An informal Inman News survey of agents around the country shows many real estate professionals are experiencing market conditions that, at least on a surface level, resemble those of the housing bubble.
An analysis released today by Seattle-based brokerage Redfin highlighted key differences between today’s market and the last housing bubble, concluding that while “mini bubbles” may be brewing in a few cities, current market dynamics make it unlikely that national home prices are overheating.
Rising home prices and high demand are creating an environment that feels “bubbly,” Redfin said.
“The market today is so hot that many Redfin Agents are concerned that we’re entering into bubble territory,” Redfin’s Tim Ellis said in a writeup of the company’s analysis. “At a recent lunch with a half-dozen Redfin Agents, Redfin CEO Glenn Kelman asked whether they felt that the market was getting bubbly. They all nodded vigorously.”
But in contrast to conditions during the housing boom, credit standards are rigid and a disproportionate share of home sales are all-cash purchases, Redfin said, noting that price gains are not exceeding income gains and that listings are in short supply.
“Nationwide, we’re not in a bubble,” said Kelman. “Too many sales have been all-cash for people to get in over their heads, and sales volume is still nearly 40 percent below the 2005 peak.”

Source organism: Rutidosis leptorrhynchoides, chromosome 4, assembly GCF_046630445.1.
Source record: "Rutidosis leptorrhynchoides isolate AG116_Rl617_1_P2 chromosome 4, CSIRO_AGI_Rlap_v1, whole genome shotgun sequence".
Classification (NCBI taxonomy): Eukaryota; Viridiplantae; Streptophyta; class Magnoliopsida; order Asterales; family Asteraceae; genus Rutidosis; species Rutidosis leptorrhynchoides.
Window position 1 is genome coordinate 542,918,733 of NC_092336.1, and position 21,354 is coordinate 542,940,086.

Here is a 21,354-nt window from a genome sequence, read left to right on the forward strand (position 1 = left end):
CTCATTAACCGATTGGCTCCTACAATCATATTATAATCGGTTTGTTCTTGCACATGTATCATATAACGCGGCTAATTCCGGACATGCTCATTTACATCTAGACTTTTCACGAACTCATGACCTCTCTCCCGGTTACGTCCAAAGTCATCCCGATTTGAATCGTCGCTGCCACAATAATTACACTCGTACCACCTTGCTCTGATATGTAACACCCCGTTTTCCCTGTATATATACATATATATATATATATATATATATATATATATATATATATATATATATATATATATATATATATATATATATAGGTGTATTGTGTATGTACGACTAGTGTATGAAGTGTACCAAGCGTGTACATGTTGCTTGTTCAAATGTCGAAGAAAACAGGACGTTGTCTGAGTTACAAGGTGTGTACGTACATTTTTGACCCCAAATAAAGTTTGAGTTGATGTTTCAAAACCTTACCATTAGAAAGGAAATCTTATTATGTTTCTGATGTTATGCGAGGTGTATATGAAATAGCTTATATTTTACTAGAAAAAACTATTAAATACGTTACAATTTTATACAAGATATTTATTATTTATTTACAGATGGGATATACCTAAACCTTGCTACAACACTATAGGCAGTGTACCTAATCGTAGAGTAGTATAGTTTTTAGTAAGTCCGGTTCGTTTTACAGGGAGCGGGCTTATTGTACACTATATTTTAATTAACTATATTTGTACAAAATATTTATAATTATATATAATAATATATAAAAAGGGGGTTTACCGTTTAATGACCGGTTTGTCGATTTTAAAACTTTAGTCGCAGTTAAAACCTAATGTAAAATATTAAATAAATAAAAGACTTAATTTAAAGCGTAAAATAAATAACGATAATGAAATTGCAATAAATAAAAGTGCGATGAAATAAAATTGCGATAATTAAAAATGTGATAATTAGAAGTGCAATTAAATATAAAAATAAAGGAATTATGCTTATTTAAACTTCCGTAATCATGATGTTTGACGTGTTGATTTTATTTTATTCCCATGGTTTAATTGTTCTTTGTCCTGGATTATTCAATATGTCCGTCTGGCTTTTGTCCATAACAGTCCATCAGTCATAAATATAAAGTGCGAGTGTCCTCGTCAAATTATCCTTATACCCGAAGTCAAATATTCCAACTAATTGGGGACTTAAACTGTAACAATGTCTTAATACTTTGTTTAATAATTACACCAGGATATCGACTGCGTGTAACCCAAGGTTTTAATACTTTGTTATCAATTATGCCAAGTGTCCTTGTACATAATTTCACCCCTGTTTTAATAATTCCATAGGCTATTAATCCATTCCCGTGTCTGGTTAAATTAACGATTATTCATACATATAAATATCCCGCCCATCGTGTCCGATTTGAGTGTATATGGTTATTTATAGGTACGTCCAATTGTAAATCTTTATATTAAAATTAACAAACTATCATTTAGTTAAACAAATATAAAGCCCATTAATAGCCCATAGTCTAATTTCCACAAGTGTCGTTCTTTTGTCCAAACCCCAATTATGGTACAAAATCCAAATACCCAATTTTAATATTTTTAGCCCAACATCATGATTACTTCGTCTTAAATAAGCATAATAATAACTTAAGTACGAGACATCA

While there may not be a national bubble, Kelman said Redfin’s analysis suggests some local markets may be overheating.
Markets like Washington, D.C. and Los Angeles, where Kelman said prices have increased more than 25 percent faster than incomes since 2000, “could be vulnerable as interest rates increase over the next year. Just in the past few weeks, we’ve seen buyers using more aggressive loans, appraisals getting looser, and almost every sale turn into a bidding war. Even as the investors who were so active in 2012 start to pull back, others willing to pay more seem to be taking their place.”
Redfin also characterized San Francisco and San Diego as being among the four “most bubbly” markets out of 15 analyzed. The “least bubbly” markets were Atlanta, Chicago, Las Vegas and Dallas.